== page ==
The Local Pub

The Local Pub
Pub Pics & News


Today there are four pubs in Portlethen and the immediate surrounding areas. We have the Leathan Arms, The Paddock, Mains of Balquharn, and The Neuk in Old Portlethen. You could make a case for a fifth licensed establishment in the area if you consider the clubhouse at Portlethen Golf Club. 

These pubs vary in nature and tend to have different types of customers. The Leathan Arms markets itself as a community pub although their customers include many of the younger people of Portlethen, particularly at the weekends. The Paddock has had a chequered history since it first opened in the 1980’s and is currently closed. The Mains of Balquharn isn’t really a pub at all but a “Brewer’s Fayre” family restaurant with a separate bar area. Next door to this pub/restaurant is a Premier Inn and as a result their customer base is likely to be more transient. The Neuk is the oldest of all the Portlethen pubs and appeals to local regulars as well as a young crowd and, in essence, probably has the most diverse group of customers of all the pubs. The Golf Club appeals to golfers, social members and their friends.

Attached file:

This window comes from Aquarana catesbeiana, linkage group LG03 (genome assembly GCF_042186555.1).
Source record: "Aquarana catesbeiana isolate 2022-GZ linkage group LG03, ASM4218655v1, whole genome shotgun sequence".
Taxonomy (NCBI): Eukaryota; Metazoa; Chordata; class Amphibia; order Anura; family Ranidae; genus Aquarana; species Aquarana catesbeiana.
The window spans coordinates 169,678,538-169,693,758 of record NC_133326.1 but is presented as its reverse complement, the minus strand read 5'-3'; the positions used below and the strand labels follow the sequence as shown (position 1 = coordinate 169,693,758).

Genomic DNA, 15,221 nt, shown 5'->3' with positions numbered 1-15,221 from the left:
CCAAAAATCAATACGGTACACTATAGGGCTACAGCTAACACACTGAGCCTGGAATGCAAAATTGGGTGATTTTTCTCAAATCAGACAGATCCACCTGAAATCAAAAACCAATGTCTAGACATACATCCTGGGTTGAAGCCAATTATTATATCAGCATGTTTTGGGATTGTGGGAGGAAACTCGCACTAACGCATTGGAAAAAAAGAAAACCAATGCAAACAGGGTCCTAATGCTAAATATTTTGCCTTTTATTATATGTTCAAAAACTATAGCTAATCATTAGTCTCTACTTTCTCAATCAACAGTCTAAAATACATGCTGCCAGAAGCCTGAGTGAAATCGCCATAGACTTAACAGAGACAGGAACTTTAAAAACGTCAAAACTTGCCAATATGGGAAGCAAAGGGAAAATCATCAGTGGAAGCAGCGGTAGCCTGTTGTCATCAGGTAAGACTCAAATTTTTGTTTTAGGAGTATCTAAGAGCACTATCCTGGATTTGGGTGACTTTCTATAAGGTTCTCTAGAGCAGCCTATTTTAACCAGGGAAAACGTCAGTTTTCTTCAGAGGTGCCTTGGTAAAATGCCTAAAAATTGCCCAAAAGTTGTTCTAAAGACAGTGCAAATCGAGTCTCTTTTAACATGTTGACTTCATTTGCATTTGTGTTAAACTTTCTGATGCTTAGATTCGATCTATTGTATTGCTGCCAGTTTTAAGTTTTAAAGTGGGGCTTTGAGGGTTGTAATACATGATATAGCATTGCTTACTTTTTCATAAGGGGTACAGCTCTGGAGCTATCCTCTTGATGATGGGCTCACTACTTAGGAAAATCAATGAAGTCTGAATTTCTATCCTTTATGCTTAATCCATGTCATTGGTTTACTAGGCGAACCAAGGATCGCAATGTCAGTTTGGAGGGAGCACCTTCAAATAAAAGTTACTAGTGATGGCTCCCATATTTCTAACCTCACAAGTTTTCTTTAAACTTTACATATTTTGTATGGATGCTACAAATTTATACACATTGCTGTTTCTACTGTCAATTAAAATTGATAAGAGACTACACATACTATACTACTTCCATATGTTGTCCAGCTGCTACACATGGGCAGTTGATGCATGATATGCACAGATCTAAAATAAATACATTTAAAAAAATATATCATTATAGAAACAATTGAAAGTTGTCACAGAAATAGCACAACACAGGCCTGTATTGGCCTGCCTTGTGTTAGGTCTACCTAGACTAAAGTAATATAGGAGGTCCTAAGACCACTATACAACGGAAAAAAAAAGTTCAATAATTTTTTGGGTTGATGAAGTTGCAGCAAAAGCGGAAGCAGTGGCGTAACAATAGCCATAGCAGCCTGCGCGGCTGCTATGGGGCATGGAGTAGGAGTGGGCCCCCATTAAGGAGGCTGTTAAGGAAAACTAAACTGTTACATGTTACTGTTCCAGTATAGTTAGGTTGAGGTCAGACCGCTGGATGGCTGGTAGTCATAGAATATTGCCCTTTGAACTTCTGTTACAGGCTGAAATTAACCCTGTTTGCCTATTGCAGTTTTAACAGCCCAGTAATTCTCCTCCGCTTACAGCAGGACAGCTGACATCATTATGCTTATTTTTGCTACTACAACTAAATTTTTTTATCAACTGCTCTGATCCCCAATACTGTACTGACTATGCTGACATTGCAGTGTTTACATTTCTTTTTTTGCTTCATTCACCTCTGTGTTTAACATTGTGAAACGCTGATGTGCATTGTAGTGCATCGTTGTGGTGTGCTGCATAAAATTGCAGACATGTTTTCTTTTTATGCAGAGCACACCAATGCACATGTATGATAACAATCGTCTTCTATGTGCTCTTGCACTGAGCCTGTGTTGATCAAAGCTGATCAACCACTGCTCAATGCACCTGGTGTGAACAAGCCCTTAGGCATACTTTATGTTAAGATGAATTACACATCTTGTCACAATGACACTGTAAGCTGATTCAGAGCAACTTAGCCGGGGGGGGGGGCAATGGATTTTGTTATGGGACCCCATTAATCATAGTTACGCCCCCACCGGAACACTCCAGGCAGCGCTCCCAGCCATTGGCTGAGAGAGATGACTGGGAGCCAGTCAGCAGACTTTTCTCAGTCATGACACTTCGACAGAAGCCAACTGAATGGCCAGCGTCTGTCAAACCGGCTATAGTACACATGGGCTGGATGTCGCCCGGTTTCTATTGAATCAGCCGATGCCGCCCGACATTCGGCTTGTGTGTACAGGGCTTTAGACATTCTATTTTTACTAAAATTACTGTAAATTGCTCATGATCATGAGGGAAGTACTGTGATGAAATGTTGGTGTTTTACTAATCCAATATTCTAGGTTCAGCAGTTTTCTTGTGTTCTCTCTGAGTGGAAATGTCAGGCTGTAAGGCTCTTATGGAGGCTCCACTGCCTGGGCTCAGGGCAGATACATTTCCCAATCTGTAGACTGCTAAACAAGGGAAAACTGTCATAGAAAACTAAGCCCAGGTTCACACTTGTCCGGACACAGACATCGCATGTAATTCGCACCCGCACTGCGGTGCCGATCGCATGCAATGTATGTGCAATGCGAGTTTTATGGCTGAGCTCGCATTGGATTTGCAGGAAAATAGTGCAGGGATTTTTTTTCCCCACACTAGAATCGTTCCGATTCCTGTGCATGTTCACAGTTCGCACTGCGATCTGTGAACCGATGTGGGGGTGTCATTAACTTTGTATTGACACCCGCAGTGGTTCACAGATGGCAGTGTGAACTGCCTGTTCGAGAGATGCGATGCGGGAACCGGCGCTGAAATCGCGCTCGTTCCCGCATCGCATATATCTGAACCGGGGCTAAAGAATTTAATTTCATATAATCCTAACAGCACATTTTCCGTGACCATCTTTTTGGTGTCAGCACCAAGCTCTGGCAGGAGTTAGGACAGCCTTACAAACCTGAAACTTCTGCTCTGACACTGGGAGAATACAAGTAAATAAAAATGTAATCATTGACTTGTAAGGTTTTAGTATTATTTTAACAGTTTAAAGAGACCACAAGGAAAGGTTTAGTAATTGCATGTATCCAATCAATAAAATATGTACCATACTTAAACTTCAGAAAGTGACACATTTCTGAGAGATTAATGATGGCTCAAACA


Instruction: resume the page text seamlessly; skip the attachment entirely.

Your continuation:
Basically this is the state of play today in respect to licensed premises in the vicinity of Portlethen however in days of old there appears to have been an even larger choice in respect to the amount drinking establishments available to the local community.   

With respect to the Parish of Banchory Devenick, the Reverend George Morison wrote a passage about public houses in this area within The New Statistical Account of Scotland of 1845. His take on matters can be summed up in the paragraph he wrote.

“Notwithstanding every endeavour on the part of the minister, and of the most influential heritors of the parish, to get rid of the nuisance of public-houses, we still have eight in the parish, none of which can be said to be necessary, but the one at Bourtrybush, the halfway-house between Stonehaven and Aberdeen. There are indeed two others, one in each of the great fishing villages of Findon and Portlethen, for which, being situated on a rocky coast where wrecks sometimes occur, there is a plausible pretext”.